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Waltham Electrodyne Swissonic

Hello. I recently purchased a Waltham Electrodyne Swissonic. It's a
vintage balance wheel quartz. I was wondering if anyone has any info on this one.
...on what may be a similar Timex movement in this thread on the Watchmaking & Repair Forum. I don't know anything about these movements. They sound like another dead-end technology, which makes them interesting. Do you have a pic of the watch/movement?
Timex quartz/balance wheel...
that this works similarly to things like the Hamilton, Landeron, LIP, Junghans, etc electrics in all but one characteristic.
In these electromechanicals the timing of when to energize the coil(s) that push(es) the balance wheel is controlled by the balance wheel itself. In all of these movements there is a contact system that is closed when the balance swings past a certain point. So, the timing of the pulses is controlled by the balance's moment of inertia and the hairspring's spring constant.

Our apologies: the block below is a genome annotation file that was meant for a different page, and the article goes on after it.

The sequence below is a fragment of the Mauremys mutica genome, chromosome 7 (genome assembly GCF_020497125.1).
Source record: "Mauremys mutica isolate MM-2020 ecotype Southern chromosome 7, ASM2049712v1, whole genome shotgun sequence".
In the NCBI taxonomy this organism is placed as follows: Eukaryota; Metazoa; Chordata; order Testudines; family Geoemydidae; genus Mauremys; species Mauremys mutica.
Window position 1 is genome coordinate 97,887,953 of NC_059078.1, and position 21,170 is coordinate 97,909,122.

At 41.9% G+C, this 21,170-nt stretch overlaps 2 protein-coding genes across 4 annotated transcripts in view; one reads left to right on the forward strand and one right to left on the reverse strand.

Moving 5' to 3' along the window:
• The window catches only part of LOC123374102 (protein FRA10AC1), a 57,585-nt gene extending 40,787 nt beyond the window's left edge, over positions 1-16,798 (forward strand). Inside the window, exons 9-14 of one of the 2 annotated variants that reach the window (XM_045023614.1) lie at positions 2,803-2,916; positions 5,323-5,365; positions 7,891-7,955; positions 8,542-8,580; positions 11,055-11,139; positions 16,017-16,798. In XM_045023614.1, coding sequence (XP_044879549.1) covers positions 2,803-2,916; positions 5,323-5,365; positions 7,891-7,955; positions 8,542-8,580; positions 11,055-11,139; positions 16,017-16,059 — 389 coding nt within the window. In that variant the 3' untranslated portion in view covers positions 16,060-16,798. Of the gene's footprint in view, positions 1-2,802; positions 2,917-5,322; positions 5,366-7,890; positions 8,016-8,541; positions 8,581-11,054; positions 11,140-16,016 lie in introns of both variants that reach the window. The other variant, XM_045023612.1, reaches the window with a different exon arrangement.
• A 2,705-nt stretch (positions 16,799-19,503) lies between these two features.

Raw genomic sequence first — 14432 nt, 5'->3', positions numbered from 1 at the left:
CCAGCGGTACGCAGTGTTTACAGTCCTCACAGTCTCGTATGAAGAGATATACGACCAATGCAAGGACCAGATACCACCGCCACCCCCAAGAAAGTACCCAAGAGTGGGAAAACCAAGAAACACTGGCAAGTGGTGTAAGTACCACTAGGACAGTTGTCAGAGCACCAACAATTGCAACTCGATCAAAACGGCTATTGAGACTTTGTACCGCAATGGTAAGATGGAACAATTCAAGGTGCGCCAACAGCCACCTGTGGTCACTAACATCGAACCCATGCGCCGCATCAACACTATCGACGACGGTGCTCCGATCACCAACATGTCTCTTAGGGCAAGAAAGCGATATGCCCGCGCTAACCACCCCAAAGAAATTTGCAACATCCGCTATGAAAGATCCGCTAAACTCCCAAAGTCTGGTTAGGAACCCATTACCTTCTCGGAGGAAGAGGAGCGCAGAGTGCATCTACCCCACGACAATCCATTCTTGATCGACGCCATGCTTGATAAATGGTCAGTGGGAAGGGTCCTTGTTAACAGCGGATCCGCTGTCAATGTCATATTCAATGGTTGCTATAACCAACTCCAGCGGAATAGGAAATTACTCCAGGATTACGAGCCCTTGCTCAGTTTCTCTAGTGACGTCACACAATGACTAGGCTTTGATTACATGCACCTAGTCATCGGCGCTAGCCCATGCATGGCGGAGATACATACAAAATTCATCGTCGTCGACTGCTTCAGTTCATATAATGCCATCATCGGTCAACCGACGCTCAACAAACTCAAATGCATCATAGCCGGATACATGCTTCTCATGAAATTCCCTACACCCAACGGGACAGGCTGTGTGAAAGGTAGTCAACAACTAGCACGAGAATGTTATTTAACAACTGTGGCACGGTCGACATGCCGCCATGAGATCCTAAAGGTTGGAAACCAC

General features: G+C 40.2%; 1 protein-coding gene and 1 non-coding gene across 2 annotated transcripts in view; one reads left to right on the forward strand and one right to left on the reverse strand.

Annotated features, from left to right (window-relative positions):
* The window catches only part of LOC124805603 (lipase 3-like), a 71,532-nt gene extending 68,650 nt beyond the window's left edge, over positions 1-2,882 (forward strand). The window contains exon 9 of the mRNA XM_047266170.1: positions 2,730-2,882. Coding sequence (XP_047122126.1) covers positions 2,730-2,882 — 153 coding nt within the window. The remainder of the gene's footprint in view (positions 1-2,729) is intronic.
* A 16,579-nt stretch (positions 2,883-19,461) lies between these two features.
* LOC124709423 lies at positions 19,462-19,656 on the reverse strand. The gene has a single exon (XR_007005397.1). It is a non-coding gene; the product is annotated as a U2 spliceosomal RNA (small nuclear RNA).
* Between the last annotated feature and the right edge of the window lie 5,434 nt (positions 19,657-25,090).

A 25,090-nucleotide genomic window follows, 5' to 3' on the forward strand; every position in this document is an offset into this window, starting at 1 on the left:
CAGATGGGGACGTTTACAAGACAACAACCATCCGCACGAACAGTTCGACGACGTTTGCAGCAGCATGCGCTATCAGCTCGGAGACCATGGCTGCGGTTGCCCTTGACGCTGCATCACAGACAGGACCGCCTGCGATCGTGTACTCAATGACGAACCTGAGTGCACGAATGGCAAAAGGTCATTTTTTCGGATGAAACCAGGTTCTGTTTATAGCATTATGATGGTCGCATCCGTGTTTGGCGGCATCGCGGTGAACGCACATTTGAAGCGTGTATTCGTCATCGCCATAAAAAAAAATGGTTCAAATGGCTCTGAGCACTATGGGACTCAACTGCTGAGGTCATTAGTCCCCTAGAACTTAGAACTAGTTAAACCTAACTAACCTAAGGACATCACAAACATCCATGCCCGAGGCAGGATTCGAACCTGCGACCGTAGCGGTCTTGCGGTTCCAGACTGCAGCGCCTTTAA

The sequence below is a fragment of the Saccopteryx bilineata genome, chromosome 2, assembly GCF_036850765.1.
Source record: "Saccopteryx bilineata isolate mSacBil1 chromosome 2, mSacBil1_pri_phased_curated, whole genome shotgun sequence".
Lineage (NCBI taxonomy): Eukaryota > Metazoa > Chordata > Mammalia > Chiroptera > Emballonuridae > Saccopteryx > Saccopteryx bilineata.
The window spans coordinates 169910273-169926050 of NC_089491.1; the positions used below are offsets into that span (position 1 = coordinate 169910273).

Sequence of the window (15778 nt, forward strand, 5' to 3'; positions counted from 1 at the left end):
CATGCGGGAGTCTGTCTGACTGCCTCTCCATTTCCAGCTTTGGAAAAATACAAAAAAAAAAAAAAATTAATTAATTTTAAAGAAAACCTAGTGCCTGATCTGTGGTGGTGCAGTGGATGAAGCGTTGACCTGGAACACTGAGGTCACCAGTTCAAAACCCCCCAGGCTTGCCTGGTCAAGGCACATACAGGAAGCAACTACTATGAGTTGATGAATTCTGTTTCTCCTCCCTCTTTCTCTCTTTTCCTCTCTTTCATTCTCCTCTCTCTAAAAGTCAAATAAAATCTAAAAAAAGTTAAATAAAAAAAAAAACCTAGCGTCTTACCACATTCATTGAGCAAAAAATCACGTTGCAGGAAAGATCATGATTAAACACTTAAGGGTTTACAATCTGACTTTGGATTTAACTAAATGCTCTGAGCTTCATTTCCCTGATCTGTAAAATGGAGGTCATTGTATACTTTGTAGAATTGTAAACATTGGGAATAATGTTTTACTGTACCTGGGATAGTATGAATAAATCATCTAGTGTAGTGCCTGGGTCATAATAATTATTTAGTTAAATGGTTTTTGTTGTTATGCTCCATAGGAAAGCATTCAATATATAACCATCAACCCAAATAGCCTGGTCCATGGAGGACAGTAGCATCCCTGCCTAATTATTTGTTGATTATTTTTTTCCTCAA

I would guess that this Waltham and the previously mentioned Timex use a balance and hairspring that normally would give pretty good timing, but that the rate is fine-tuned by energizing the coil based on the quartz generated time pulse. This would be sort of similar to the Accuquartz, where the tuning fork provides a low Q rate and the specific frequency of osciallation is quartz controlled.
On the one hand, I would think these watches would be easy to get into a non-running state - if the balance's natural frequency was far off the crystal's enforced one (because of dry oil, hairspring damage or magenetism, etc), I would think they would "fight"; effectively stopping the watch or killing the cell pretty quickly. On the other hand, this type of a setup SHOULD provide more accurate timekeeping than a traditional balance-controlled watch, and the elimination of make/break contacts should make the whole system much more reliable.
Of course, all of this is conjecture. I'd like to hear from someone with more experience with these kinds of watches.